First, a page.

sestaig een er on- manning those starting spots. Rick Emerson, a transfer from
The ironic part of the whole situation is that Penn State s s The outstanding frosh so far Navy last year, becomes elig
will probably beat Alabama. Somehow though, that fact is un- tinqentontheirway to an even- has been 150-pounder Mark ible in January.
likely to give a great deal of solace to Oklahoma or Nebraska;I tual confrontation with another Churella f r o m Farmington. ,V h i 1 e talented youngsters
supporters. It probably won't even destroy the SEC's reputation. squad the Iowa Hawkeye hap Churella, one of the nation's abound, the older, bigger guys 1
lers most prized recruits, added tO don't exactly rank as slouches.
All it will do is cross Penn State off the Bear's ever "I'm a little nervous" Jo- his already impressive creden- Junior team captain Mark2
shortening list of opponents for next year's bowl games. hannesen said of his new faces tials with a National Federation Johnson settles down at 177 this 4
-Freestyle championship at 154 season after shifting between 4
last ~m1er and 190 last year. Johnson, 6
IAFR A I NNOTHER freshman National 167 6 tesyna ono,
IM-FORTIIATION FedER fha ationapacrAosGod a strong postseason honors can- 7.
Federation placer, Amos Good- Ididate, took fourth in the con- 8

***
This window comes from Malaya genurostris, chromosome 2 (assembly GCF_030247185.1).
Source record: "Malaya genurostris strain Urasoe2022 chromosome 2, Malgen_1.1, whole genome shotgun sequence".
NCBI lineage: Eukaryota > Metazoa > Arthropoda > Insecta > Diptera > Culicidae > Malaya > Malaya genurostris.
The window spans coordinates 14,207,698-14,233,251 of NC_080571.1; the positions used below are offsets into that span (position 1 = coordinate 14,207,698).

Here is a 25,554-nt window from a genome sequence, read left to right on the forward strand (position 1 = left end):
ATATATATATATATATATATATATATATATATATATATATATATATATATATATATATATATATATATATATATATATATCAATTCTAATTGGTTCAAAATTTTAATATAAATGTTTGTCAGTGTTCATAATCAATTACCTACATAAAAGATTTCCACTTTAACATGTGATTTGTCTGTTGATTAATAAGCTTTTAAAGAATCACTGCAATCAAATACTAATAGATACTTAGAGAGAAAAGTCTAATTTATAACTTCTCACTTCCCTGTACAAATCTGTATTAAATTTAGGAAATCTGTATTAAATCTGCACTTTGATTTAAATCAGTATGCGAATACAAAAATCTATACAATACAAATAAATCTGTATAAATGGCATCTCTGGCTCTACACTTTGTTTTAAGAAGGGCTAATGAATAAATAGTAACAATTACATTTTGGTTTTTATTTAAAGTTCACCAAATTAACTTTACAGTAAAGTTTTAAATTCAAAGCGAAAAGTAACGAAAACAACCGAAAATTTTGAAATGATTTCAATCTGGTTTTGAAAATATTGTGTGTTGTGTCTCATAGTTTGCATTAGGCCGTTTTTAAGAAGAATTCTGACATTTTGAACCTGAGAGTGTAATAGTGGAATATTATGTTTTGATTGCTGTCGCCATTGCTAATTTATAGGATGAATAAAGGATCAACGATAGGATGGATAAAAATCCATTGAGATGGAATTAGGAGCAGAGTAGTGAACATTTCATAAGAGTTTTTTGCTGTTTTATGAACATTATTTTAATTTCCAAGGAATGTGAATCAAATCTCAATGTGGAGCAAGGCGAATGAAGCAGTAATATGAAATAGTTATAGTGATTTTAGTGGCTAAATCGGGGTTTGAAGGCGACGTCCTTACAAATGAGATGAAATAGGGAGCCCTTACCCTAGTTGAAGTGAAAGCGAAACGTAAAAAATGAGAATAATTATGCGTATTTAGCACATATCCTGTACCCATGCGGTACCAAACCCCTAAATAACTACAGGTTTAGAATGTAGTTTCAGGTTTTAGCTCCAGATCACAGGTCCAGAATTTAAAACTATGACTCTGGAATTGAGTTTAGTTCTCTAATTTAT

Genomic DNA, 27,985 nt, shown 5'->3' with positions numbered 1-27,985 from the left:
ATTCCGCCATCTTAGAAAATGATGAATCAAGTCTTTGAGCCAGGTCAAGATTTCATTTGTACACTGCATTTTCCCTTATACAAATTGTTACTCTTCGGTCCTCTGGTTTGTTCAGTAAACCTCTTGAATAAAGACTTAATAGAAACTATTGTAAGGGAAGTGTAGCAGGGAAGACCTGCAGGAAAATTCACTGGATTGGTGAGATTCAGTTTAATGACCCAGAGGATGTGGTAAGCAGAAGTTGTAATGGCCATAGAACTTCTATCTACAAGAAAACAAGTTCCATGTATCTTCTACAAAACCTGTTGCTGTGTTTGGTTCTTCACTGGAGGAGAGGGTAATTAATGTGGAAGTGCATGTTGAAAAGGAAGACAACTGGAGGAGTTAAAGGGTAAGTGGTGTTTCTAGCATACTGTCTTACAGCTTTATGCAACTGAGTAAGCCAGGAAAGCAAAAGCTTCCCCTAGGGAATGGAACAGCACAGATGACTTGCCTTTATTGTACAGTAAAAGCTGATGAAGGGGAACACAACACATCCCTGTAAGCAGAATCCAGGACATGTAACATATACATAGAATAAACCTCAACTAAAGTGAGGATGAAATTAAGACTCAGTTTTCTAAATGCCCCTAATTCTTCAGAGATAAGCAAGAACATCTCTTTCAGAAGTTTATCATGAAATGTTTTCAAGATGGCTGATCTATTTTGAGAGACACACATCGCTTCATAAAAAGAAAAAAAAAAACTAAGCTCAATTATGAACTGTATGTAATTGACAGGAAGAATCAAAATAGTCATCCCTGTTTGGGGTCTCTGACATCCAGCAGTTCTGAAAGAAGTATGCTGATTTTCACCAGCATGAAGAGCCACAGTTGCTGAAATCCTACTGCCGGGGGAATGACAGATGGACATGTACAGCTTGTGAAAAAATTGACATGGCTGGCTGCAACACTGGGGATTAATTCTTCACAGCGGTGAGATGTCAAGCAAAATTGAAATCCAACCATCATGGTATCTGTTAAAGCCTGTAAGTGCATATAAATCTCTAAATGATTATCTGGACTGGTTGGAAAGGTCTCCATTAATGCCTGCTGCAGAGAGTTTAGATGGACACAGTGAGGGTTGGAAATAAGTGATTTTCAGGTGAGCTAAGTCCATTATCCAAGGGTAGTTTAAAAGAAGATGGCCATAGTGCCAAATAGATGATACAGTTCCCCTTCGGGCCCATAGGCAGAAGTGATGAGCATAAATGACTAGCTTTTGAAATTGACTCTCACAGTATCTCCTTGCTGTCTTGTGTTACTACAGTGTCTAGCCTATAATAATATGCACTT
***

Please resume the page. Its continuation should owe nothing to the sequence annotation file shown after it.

low, takes over at 126. The Flint ference at 167 last year. a
11Northwestern grad, who cap-;Rtrigsnohevwgt11
Nl M -uss t"red third at 132 in the Greco- Returning senior heavyweight 1
Roman division, has over 500 Mitch Marsicano will try to 1
P wins already to his credit in better his third-place Big Ten 13
high school and summer tourney finish of last year. John Ryan, r 15
By PATRICK RODE In "A" football finals the "A" ens 8-6 to take the "C" title, and bouts the only other senior starter, 16
Wrestling in the Residence playoffs have Sigma Alpha Ep- Douglas defeated Butler 22-0 to A qat f etakes over at 167. Last year's 17
Hall and Fraternity divisions is silon scheduled to play Delta win the "D" crown. homore od eoer starter at 158, Ed Neiswender 1s
about to get under way. Weigh- Upsilon, Alpha Delta Phi In "B" Football Adams took weights.Greg Haynes beat out ' will also see action at 167 after
ins will be conducted Decem- against Sigma Nu in the "B" Chicago 14-6 for the "A" classmate Todd Schneider for he recovers from illness.
ber 1 at 7:00 p.m. in the men's finals, Phi Beta Sigma versus championship, Pilot Program the 118 pound berth in a repeat Harold King, a transfer from
locker room at the main sports Delta Chi in the "C" playoffs, edged Couzens 7-6 to win the of last year's preseason scram- Grand Rapids Junior College,
building. Matches will start im- and in the 'D" finals Sigma Chi "B" title, Hamilton shut-out ble. rounds out the starting lineup
mediately and continue that en- goes against Trigon. Scott 6-0 to take the "C" crown, Rich Lubell, impressive at 126 at 190. King, third in the JC
tire week. All-Campus wrest- The "B" football finals has and Taylor handily defeated last year when now-graduated nationals two years ago, is back-
ling will begin the following Sigma Alpha Epsilon against ' Van Duren 18-0 for the "D" Jim Brown went at 118, moves ed up by senior Steve Schuster,